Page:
In the USA as in France, we are rediscovering the queues to obtain food
Another way to deal with the most in a hurry is to generalize individual and collective vegetable gardens; moreover it is an absolute sign of crisis in the rich countries, when the suburbanites uproot their roses to plant potatoes, which was observed in particular in Greece during the serious crisis that it experienced recently! But in very urbanized countries, with a dense habitat like France, this solution can only remain marginal: we do not see very well how Parisians would manage to cultivate their own potatoes and carrots! On the other hand, this means of action remains absolutely fundamental in many cities of the Third World, where access to fruit and vegetables is extremely limited and where town planning leaves a little free space, if only on the roofs. houses in Cairo or in the very streets of Nairobi slums.
The example of Cuba, which found itself in a very delicate situation during the break-up of the USSR, while its agriculture was almost entirely revolved around sugar cane, was exemplary: a city like Havana now produces 70% of its consumption of fruits and vegetables locally, and in addition by completely agros ecological means, since the embargo organized by the United States prevents it from buying fertilizers and pesticides!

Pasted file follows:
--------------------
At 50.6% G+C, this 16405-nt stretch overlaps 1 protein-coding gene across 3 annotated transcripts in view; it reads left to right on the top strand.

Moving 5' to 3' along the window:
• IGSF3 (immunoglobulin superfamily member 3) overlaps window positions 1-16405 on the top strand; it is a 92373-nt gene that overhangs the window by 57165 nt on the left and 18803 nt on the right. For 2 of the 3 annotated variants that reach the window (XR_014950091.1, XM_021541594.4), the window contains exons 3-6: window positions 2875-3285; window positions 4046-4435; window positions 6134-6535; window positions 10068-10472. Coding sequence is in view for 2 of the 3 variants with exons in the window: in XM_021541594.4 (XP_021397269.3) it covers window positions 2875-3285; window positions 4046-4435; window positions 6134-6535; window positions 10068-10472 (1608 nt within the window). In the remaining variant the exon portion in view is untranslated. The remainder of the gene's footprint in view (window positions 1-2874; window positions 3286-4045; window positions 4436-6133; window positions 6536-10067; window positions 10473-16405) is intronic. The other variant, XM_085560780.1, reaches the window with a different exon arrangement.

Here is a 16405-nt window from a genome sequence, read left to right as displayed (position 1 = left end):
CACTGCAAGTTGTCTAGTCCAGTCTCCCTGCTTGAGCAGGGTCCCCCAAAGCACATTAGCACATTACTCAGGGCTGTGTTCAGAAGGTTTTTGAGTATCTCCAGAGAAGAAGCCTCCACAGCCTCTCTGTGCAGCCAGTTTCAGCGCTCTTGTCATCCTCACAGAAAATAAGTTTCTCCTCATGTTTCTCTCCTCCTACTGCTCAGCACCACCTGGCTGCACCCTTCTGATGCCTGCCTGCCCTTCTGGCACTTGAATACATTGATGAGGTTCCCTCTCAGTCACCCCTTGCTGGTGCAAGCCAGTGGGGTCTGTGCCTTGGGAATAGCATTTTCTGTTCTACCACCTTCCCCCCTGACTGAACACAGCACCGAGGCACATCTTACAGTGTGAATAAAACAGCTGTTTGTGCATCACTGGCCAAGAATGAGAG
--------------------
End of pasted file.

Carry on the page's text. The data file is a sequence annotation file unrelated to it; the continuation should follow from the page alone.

All in all, the challenges to feed ourselves all and well on the planet are therefore multiple and particularly topical: will we succeed in increasing global agricultural production despite global warming, the depletion of resources, and the increasing damage? caused by intensive agriculture? Will we succeed in producing more in tropical countries to make them relatively self-sufficient even though their populations will increase sharply? Are logistics and social solidarity systems going to develop or on the contrary regress?
We can, if we really want to, feed ourselves all, even 10 billion, on this planet, but precisely, do we really want it? The number of hungry people on planet Earth has been shockingly stable, regardless of population, around 800 million people. That is to say that there are as many hungry people in 2021 as in 2000, 1950 or 1900! The real question is: how much do we want in 2030 and 2050?